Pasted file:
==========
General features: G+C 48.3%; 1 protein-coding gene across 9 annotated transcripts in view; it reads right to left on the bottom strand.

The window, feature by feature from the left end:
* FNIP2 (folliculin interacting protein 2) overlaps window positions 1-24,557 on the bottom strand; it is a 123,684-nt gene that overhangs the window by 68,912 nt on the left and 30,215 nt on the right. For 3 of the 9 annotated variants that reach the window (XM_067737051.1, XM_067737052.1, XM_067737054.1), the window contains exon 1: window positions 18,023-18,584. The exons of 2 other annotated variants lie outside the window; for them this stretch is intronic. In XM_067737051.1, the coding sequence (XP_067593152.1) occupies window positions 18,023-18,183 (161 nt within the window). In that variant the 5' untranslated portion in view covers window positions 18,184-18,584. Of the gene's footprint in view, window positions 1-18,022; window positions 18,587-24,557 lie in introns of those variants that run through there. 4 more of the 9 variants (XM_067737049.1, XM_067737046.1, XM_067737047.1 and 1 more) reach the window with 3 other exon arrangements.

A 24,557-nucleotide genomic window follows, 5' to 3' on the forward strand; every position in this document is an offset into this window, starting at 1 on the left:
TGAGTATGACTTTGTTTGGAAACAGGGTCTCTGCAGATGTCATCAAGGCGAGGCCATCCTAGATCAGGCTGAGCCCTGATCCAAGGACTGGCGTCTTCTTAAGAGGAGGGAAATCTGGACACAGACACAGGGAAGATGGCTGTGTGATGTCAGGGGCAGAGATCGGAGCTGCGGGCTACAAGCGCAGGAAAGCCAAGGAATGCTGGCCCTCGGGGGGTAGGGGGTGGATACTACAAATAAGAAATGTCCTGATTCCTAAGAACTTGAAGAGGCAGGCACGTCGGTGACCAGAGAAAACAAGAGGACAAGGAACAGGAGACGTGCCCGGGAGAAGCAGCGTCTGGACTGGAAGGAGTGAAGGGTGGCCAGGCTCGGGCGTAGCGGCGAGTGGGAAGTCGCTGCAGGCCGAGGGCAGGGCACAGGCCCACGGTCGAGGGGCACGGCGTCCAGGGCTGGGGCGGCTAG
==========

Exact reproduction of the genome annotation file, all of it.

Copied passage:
General features: G+C 48.3%; 1 protein-coding gene across 9 annotated transcripts in view; it reads right to left on the bottom strand.

The window, feature by feature from the left end:
* FNIP2 (folliculin interacting protein 2) overlaps window positions 1-24,557 on the bottom strand; it is a 123,684-nt gene that overhangs the window by 68,912 nt on the left and 30,215 nt on the right. For 3 of the 9 annotated variants that reach the window (XM_067737051.1, XM_067737052.1, XM_067737054.1), the window contains exon 1: window positions 18,023-18,584. The exons of 2 other annotated variants lie outside the window; for them this stretch is intronic. In XM_067737051.1, the coding sequence (XP_067593152.1) occupies window positions 18,023-18,183 (161 nt within the window). In that variant the 5' untranslated portion in view covers window positions 18,184-18,584. Of the gene's footprint in view, window positions 1-18,022; window positions 18,587-24,557 lie in introns of those variants that run through there. 4 more of the 9 variants (XM_067737049.1, XM_067737046.1, XM_067737047.1 and 1 more) reach the window with 3 other exon arrangements.

A 24,557-nucleotide genomic window follows, 5' to 3' on the forward strand; every position in this document is an offset into this window, starting at 1 on the left:
TGAGTATGACTTTGTTTGGAAACAGGGTCTCTGCAGATGTCATCAAGGCGAGGCCATCCTAGATCAGGCTGAGCCCTGATCCAAGGACTGGCGTCTTCTTAAGAGGAGGGAAATCTGGACACAGACACAGGGAAGATGGCTGTGTGATGTCAGGGGCAGAGATCGGAGCTGCGGGCTACAAGCGCAGGAAAGCCAAGGAATGCTGGCCCTCGGGGGGTAGGGGGTGGATACTACAAATAAGAAATGTCCTGATTCCTAAGAACTTGAAGAGGCAGGCACGTCGGTGACCAGAGAAAACAAGAGGACAAGGAACAGGAGACGTGCCCGGGAGAAGCAGCGTCTGGACTGGAAGGAGTGAAGGGTGGCCAGGCTCGGGCGTAGCGGCGAGTGGGAAGTCGCTGCAGGCCGAGGGCAGGGCACAGGCCCACGGTCGAGGGGCACGGCGTCCAGGGCTGGGGCGGCTAG